ATF Project Gunrunner Falls Short, IG Finds
By | November 10, 2021 1:07 pm

The Bureau of Alcohol, Tobacco, Firearms and Explosives’ five-year initiative to stem the flow of weapons from the U.S. to Mexico has largely been ineffective because a lack of communication with other agencies and an inability to target “higher-level traffickers,” according to a report issued by the Justice Department’s Inspector General this week.

Project Gunrunner, which started as a pilot program in Texas in 2005 and expanded nationwide in 2006, is intended to combat firearms trafficking into Mexico, which often puts weapons into the hands of crime cartels.

The program’s key components include: the expansion of gun tracing in Mexico, international coordination, domestic activities and intelligence. However, according to the report, the ATF has fallen short of reaching those goals. The OIG found “significant weaknesses in ATF’s implementation of Project Gunrunner [which] undermine its effectiveness.”

Among the problems specifically cited were deficiencies in ATF’s intelligence tracking and information sharing with Mexican authorities or with other U.S. agencies such as Drug Enforcement Administration, Immigration and Customs Enforcement and Customs and Border Protection. The report also found 68 percent of cases featured a single-defendant, and investigators were discouraged from pursuing complex conspiracy investigations that could have led to the arrest and prosecution of higher-level traffickers. Moreover, ATF and ICE do not conduct joint operations, consistently communicate about cases or coordinate investigations.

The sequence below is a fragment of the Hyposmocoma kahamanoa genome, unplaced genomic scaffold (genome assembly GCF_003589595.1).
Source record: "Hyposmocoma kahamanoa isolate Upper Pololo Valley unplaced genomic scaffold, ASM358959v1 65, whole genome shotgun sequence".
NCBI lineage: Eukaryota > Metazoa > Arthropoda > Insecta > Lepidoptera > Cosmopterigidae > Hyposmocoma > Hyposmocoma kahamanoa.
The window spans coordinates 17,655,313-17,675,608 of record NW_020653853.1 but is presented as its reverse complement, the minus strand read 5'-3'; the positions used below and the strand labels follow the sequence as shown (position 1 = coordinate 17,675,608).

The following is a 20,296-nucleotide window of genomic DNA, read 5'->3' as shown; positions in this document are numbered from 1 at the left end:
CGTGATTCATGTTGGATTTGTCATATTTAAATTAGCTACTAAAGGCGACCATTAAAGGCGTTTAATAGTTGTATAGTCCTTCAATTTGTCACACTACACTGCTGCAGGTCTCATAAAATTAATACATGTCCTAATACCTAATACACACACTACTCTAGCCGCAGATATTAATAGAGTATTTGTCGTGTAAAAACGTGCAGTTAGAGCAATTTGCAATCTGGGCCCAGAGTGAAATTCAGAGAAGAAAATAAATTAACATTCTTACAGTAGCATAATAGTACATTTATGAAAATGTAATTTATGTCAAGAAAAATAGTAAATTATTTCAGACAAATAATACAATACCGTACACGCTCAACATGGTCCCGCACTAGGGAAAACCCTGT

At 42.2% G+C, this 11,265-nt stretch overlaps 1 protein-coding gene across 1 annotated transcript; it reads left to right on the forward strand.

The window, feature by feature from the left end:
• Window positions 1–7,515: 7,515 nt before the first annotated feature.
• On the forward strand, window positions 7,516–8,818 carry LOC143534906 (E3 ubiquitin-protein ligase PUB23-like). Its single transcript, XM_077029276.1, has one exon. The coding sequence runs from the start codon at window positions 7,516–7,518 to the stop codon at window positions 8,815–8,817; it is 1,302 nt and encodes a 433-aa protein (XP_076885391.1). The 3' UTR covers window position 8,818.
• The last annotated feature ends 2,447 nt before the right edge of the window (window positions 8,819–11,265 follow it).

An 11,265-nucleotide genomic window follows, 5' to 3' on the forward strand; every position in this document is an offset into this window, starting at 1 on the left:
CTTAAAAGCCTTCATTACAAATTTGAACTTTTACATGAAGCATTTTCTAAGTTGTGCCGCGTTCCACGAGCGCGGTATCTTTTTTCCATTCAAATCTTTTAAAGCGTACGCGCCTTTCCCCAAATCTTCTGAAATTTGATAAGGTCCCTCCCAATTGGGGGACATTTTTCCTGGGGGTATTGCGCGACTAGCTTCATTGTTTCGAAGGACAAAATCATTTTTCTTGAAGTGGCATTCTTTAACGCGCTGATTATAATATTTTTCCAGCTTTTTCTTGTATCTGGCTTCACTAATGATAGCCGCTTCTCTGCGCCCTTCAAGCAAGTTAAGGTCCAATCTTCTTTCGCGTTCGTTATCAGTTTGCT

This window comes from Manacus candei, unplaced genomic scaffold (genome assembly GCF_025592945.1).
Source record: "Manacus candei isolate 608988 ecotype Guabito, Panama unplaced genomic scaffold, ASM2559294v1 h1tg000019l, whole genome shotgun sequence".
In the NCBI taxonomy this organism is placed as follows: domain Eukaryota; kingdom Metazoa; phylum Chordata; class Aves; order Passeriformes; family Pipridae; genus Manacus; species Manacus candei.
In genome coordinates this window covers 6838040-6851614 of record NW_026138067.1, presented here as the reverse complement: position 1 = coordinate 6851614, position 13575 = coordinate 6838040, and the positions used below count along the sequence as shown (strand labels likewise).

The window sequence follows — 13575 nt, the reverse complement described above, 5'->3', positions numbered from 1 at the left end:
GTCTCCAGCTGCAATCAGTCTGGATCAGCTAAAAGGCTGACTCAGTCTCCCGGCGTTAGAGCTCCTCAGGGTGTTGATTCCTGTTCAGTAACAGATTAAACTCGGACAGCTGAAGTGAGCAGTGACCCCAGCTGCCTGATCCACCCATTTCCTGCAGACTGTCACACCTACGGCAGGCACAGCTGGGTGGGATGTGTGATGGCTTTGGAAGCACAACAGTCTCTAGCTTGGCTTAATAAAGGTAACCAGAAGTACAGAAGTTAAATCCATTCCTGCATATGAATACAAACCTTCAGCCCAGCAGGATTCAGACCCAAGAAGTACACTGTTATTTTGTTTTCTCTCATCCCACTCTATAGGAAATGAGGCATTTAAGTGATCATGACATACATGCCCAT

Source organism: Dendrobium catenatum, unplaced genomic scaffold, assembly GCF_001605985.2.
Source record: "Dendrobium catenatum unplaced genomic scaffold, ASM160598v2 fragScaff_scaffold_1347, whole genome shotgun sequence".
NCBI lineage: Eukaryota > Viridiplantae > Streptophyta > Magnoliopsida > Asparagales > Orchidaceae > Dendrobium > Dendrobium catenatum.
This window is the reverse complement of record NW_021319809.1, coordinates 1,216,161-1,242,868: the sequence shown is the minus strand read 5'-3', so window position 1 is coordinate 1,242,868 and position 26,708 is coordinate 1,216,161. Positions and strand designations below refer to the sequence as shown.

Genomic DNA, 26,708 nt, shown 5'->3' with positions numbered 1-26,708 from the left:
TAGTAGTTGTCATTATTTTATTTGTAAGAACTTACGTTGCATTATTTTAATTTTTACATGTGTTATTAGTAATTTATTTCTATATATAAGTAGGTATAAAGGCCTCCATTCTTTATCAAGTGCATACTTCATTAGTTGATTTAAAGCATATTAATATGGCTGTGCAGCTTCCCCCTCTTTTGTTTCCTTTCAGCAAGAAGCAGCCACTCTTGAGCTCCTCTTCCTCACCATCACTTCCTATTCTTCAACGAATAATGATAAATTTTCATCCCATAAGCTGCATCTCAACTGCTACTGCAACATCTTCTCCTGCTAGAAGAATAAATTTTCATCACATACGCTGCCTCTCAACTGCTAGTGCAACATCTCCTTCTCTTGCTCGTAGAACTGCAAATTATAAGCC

The report also cited difficulties in working with Mexican authorities as a hindrance in gun tracing, which tracks the origins of seized weapons. “The majority of guns confiscated by Mexico and submitted to the ATF for tracing do originate in the US.

However, a large number of seized weapons are not sent for tracing or tracing is considered ‘unsuccessful’ because there is missing or improperly entered data concerning the seizure,” according to BBC News.

The report makes 15 recommendations, chief among them improving intelligence sharing to focus on complex conspiracy cases that would “dismantle firearms trafficking rings.” The ATF also needs better relationships with ICE and with Mexican law-enforcement officials, according to the report.

Early this year, Attorney General Eric Holder hinted that one other way to curtail the gun trade would be to reinstitute the ban on the sale of assault weapons, saying a ban would, “have a positive impact in Mexico, at a minimum,” according to CBS News. The report makes no mention of taking such action, however, the comments has provided fuel to the Tea Party faithful who fear the Obama administration is trying to take away Second Amendment rights.

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